For a reason that’s intrinsically bound up within the annals of cinematic science fiction, the DeLorean DMC-12 refuses to roll over and die, instead giving itself up to what could very well be the latest and yet most successful incarnation of John DeLorean’s dream: a range of bicycles based on the legendary, ill-fated, stainless steel automobile immortally featured in the Back to the Future trilogy.
The DMC-12 was the only model produced by the DeLorean Motor Company between 1981 and 1982, an innovative and elegant machine even by today’s standards. Aside from its movie star status, in which Dr. Emmett Brown transforms the car into a time machine during Back To The Future 1, the DMC-12 featured a brushed SS304 stainless steel body and gull-wing doors that required only eleven inches of parallel space to open. It was all affixed to a monocoque fiberglass chassis that was based on the Lotus Esprit platform. A suitable candidate for a time machine, then.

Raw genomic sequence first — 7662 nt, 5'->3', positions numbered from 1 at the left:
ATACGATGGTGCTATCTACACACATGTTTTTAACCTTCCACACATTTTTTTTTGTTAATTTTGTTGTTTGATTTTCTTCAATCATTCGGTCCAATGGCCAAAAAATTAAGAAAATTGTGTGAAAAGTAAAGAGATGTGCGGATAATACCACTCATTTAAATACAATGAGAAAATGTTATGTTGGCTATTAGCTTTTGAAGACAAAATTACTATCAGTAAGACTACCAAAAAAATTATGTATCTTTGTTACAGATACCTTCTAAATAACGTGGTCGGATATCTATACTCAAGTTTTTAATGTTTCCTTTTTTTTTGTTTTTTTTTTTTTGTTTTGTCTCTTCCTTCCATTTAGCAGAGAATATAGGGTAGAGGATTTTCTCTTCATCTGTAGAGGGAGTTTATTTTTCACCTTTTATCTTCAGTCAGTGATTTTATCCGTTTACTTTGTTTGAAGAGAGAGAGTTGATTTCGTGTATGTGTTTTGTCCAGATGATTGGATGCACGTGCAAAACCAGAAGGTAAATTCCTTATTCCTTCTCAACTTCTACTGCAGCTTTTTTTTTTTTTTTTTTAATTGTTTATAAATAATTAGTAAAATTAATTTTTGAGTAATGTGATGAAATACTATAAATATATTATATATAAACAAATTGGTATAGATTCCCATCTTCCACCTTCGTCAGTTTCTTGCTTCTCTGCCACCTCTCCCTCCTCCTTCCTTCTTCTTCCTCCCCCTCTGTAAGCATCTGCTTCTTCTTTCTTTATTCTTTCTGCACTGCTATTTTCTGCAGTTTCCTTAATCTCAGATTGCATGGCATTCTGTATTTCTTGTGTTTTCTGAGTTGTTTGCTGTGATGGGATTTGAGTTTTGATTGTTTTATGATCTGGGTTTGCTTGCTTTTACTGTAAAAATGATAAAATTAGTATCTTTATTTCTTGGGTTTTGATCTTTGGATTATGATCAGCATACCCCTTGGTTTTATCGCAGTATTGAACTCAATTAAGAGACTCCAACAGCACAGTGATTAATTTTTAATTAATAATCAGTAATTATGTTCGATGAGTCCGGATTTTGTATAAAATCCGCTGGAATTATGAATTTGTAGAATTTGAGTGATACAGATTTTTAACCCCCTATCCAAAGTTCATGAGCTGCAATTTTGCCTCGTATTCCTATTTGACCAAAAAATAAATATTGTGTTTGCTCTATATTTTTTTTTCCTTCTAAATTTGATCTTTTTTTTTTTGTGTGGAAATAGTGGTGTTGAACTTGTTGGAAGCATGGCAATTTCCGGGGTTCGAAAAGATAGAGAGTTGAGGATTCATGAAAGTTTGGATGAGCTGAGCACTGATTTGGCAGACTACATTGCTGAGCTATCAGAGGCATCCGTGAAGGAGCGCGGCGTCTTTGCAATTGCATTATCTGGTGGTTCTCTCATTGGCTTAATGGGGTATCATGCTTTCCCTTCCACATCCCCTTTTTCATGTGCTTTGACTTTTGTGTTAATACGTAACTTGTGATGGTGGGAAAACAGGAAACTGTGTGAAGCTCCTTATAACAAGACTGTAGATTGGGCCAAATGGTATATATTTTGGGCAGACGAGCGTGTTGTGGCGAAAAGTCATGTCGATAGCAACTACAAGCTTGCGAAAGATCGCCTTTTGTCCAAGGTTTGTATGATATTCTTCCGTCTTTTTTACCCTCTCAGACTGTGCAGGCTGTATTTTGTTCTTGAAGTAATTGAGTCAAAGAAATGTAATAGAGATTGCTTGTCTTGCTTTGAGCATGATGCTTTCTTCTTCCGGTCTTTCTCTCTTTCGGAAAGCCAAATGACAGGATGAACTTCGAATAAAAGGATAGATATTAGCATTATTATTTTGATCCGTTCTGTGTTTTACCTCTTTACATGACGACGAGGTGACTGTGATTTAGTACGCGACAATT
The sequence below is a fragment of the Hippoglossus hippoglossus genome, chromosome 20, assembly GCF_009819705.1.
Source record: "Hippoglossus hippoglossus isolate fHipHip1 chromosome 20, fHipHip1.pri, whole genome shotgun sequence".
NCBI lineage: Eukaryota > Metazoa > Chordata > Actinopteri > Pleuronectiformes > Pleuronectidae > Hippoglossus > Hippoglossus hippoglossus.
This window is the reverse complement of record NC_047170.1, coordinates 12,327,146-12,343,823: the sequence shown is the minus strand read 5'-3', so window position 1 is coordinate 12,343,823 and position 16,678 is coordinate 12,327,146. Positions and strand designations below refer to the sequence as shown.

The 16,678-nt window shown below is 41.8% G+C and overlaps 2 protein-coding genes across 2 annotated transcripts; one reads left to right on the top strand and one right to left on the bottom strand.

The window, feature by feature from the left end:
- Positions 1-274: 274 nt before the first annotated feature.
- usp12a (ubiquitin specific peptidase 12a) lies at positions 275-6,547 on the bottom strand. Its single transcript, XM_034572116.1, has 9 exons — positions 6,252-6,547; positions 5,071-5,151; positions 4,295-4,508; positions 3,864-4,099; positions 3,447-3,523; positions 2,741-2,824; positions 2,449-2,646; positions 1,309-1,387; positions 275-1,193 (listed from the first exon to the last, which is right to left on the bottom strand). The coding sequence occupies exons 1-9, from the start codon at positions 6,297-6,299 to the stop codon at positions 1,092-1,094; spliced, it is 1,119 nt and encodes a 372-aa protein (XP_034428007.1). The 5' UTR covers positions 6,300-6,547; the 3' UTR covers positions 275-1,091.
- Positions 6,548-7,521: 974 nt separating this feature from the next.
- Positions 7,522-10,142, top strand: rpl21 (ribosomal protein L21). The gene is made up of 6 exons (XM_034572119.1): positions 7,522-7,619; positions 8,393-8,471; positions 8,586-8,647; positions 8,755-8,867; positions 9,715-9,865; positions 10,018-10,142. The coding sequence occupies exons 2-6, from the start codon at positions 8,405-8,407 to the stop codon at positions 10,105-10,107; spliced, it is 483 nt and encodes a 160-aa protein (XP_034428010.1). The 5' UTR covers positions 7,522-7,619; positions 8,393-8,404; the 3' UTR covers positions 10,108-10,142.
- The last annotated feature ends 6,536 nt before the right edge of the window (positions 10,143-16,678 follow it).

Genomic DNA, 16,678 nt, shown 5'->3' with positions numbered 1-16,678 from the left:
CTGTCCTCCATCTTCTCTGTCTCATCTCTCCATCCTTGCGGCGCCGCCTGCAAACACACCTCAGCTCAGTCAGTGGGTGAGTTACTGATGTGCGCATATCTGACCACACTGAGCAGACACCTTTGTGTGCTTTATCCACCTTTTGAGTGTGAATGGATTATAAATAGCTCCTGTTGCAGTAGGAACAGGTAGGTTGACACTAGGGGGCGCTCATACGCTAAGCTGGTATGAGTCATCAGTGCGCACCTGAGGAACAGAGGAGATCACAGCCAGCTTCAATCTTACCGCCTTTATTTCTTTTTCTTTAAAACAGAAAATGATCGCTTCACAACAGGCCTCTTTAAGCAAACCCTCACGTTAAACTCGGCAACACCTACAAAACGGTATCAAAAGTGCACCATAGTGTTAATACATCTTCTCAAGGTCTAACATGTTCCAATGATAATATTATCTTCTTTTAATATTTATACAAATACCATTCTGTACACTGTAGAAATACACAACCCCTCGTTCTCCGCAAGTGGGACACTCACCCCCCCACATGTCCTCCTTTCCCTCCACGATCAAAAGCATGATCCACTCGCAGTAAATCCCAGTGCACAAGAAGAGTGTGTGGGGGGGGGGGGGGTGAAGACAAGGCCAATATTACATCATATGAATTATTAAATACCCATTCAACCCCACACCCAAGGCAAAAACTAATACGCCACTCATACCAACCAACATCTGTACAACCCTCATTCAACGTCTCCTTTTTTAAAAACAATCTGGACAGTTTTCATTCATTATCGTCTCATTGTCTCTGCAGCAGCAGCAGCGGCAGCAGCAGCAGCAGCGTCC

The visionary and enigmatic John DeLorean died in March 2005, leaving his dream, the DMC brand and all remaining parts to be bought by a businessman named Stephen Wynne, who now builds the car from the ground up in Houston, Texas, using a combination of new, original and reproduction parts for US$57,500.
There is however, a cheaper, more environmentally sound and therefore cooler version available. Stephen Wynne, obviously a visionary in his own right, realized the potential of the bicycle as the future of urban mobility and created the DeLorean Bicycle Company. So far, there are three models available: The DeLorean Anyday, featured here, the Speed and the Cruise.
All are manufactured using stainless steel, the original material of the DMC-12. The Anyday is running a belt-drive transmission and as far as style and brand cache goes, it’s as to a two-wheeled crossover that a car manufacturer is going to get.
There. Not one single flux capacitor reference. Special thanks to Toby Harrison for the tip-off.